Now that I'm a "man of leisure," although I may lack either the money or vigor to take full advantage, I've been studying quite a bit of American history. Many common threads appear - religion, the influence of the wide-open West, resources that put every other country to shame, and so on. Unfortunately, also up there at the top of the list comes bigotry.
In the beginning, the Puritans were bigots in a religious sense, going so far as to banish religious dissenters into the wilderness. And always, of course, there was the class consciousness brought over from England like so many pewter cups, not to mention distain for the "savages."
But it wasn't until generations later, when in the mid-1800s refugees from the Irish famine began flooding East Coast shores, that Americans really got into it. The fact that the Irish people were Catholics was a big factor, but the overriding reason had to do with fear of the "other," together, on the part of many, the fear that jobs might be lost to these newcomers.
I have no doubt that I could find countless racist comments against the Irish, but let me limit myself to the two most revered American poets so far: Walt Whitman and Emily Dickinson. Whitman, as a young man, spent time teaching the poor - Irish "bog-trotters'" they were commonly called. He wrote he was spending the best years of his life "among clowns and country bumpkins, fat-heads and coarse brown-faced girls ... all with crude manners, and bog-trotters ... of ignorance and vulgarity."
As a young girl, Emily Dickinson wrote about Irish kids to her older brother - then a teacher in what today would be called the "inner city" of Boston. She was child, and she was joking, but she said that "So far as I am concerned I should like to have you kill some - there are so many now, there is no room for the Americans." You know she was parroting her elders.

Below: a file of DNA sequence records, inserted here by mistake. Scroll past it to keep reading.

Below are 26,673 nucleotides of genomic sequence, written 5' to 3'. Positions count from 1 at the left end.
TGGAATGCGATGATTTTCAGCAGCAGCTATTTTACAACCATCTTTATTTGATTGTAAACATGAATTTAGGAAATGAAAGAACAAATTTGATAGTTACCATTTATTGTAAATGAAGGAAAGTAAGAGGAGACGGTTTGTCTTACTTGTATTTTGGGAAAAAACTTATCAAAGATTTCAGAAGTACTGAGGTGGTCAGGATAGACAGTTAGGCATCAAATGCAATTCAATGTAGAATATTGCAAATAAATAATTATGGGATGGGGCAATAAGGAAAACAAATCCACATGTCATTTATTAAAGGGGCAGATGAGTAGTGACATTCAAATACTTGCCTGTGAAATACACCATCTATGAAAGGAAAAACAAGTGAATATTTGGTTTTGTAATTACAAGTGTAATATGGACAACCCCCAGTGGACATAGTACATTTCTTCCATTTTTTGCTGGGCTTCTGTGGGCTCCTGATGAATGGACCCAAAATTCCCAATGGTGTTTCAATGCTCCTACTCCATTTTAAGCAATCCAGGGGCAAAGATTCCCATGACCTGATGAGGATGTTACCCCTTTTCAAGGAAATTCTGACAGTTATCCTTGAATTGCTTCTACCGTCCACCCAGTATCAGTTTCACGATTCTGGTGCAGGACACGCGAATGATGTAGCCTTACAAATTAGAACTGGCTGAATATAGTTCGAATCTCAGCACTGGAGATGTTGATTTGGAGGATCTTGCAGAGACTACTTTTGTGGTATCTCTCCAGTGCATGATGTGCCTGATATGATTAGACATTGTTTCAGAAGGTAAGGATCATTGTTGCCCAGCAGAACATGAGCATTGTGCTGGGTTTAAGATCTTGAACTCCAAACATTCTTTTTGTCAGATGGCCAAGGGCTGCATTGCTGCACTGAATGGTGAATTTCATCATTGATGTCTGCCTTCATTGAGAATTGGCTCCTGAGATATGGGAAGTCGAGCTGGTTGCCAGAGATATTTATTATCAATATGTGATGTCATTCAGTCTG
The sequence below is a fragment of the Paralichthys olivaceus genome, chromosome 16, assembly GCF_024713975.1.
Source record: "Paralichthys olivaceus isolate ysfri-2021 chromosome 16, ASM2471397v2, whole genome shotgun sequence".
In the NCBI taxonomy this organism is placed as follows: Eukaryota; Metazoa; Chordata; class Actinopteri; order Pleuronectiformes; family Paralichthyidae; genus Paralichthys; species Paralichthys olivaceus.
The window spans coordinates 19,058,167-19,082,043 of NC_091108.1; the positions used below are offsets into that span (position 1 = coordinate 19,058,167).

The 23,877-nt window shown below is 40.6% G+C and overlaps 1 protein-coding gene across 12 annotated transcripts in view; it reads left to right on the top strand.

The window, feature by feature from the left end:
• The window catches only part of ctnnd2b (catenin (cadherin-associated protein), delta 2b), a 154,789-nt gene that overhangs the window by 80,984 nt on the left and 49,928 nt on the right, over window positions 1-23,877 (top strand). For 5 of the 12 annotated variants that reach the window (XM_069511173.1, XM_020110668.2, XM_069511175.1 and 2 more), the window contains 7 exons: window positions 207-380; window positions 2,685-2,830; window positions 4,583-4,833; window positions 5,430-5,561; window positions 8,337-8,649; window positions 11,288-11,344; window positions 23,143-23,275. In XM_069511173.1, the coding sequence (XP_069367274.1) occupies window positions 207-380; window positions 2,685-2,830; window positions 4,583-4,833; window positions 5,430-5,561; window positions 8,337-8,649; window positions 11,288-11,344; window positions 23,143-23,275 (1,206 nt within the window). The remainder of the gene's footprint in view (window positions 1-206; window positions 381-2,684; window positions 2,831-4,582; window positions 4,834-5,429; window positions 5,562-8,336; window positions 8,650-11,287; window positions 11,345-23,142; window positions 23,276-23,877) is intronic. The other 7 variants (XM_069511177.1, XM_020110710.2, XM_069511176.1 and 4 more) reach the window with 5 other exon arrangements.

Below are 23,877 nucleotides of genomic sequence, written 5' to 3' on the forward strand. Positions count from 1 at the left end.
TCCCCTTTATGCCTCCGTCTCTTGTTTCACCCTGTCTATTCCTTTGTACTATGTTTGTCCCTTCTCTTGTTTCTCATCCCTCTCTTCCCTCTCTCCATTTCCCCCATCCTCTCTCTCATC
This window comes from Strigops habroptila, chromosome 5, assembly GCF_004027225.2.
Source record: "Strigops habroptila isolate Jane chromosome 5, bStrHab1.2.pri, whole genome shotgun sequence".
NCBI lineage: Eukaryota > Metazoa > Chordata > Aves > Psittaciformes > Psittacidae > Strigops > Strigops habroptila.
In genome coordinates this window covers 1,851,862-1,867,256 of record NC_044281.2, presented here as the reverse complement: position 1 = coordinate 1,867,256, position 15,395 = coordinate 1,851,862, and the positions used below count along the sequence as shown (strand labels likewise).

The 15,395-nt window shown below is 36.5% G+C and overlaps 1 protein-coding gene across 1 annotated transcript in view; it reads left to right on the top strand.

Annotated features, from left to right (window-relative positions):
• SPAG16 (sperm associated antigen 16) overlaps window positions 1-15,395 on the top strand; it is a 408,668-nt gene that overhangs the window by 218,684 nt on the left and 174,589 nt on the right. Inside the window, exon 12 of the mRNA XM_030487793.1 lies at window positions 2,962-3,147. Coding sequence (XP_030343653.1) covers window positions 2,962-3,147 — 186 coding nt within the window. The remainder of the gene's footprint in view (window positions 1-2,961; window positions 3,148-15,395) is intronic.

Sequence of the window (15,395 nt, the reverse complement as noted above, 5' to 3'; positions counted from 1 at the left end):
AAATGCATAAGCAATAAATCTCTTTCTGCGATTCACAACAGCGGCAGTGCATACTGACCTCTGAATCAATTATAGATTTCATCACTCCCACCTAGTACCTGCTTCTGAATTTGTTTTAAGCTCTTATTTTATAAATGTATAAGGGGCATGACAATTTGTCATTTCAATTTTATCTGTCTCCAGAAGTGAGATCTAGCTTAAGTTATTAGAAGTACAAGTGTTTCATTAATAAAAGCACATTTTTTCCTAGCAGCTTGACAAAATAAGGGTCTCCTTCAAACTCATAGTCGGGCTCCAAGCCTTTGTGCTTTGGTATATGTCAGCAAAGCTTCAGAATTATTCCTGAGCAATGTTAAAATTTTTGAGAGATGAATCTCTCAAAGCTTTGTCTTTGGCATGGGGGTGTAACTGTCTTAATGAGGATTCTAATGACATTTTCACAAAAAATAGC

Whitman went on, as we know, to celebrate - to SHOUT his celebration - of American diversity. And just before she died, at only 56, Dickinson asked that six beloved Irish servants - and none of the town's gentry - carry her casket across a deep meadow to her grave.
However, the years passed and the country went on - Jim Crow, wops, ragheads, you name it. But let's skip ahead to 2010.
The author of Arizona's new immigration law, state senator Russell Pearce, wants to ban the children of illegal immigrants born in the United States from being citizens.
Back in the 1930s and 1940s, certain people in Germany invented the term untermensch, which literally meant "under-people," or "less than human," to refer to those they wanted to ... well, you know. The next time you see a racist Internet joke about immigration, think a little about U.S. and world history.